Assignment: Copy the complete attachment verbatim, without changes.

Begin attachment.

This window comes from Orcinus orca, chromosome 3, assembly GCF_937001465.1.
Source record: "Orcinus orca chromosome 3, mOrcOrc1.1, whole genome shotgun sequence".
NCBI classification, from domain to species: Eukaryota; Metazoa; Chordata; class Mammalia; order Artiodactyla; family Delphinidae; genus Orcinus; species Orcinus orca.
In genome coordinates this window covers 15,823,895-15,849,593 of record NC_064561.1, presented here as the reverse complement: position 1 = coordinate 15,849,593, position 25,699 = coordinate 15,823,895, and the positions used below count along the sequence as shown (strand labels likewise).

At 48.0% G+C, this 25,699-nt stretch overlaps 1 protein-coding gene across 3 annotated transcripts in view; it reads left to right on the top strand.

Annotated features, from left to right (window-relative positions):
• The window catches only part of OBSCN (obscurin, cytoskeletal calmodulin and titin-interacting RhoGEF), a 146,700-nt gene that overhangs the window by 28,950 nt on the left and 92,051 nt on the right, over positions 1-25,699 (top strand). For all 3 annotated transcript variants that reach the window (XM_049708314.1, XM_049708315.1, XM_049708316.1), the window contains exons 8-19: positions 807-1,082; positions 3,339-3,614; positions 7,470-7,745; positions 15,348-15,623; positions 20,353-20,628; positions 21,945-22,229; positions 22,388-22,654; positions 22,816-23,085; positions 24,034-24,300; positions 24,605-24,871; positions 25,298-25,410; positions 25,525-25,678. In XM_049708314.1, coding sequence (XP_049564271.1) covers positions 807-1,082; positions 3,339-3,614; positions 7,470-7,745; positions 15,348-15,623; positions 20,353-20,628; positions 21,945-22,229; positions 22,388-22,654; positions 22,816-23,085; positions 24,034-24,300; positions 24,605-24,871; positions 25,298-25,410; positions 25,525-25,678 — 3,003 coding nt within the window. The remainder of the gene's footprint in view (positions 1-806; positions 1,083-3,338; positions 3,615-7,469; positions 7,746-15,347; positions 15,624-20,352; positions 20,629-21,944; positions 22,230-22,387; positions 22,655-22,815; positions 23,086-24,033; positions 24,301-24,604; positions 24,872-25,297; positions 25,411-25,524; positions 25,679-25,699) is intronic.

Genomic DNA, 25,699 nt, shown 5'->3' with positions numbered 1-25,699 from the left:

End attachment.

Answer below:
This window comes from Orcinus orca, chromosome 3, assembly GCF_937001465.1.
Source record: "Orcinus orca chromosome 3, mOrcOrc1.1, whole genome shotgun sequence".
NCBI classification, from domain to species: Eukaryota; Metazoa; Chordata; class Mammalia; order Artiodactyla; family Delphinidae; genus Orcinus; species Orcinus orca.
In genome coordinates this window covers 15,823,895-15,849,593 of record NC_064561.1, presented here as the reverse complement: position 1 = coordinate 15,849,593, position 25,699 = coordinate 15,823,895, and the positions used below count along the sequence as shown (strand labels likewise).

At 48.0% G+C, this 25,699-nt stretch overlaps 1 protein-coding gene across 3 annotated transcripts in view; it reads left to right on the top strand.

Annotated features, from left to right (window-relative positions):
• The window catches only part of OBSCN (obscurin, cytoskeletal calmodulin and titin-interacting RhoGEF), a 146,700-nt gene that overhangs the window by 28,950 nt on the left and 92,051 nt on the right, over positions 1-25,699 (top strand). For all 3 annotated transcript variants that reach the window (XM_049708314.1, XM_049708315.1, XM_049708316.1), the window contains exons 8-19: positions 807-1,082; positions 3,339-3,614; positions 7,470-7,745; positions 15,348-15,623; positions 20,353-20,628; positions 21,945-22,229; positions 22,388-22,654; positions 22,816-23,085; positions 24,034-24,300; positions 24,605-24,871; positions 25,298-25,410; positions 25,525-25,678. In XM_049708314.1, coding sequence (XP_049564271.1) covers positions 807-1,082; positions 3,339-3,614; positions 7,470-7,745; positions 15,348-15,623; positions 20,353-20,628; positions 21,945-22,229; positions 22,388-22,654; positions 22,816-23,085; positions 24,034-24,300; positions 24,605-24,871; positions 25,298-25,410; positions 25,525-25,678 — 3,003 coding nt within the window. The remainder of the gene's footprint in view (positions 1-806; positions 1,083-3,338; positions 3,615-7,469; positions 7,746-15,347; positions 15,624-20,352; positions 20,629-21,944; positions 22,230-22,387; positions 22,655-22,815; positions 23,086-24,033; positions 24,301-24,604; positions 24,872-25,297; positions 25,411-25,524; positions 25,679-25,699) is intronic.

Genomic DNA, 25,699 nt, shown 5'->3' with positions numbered 1-25,699 from the left: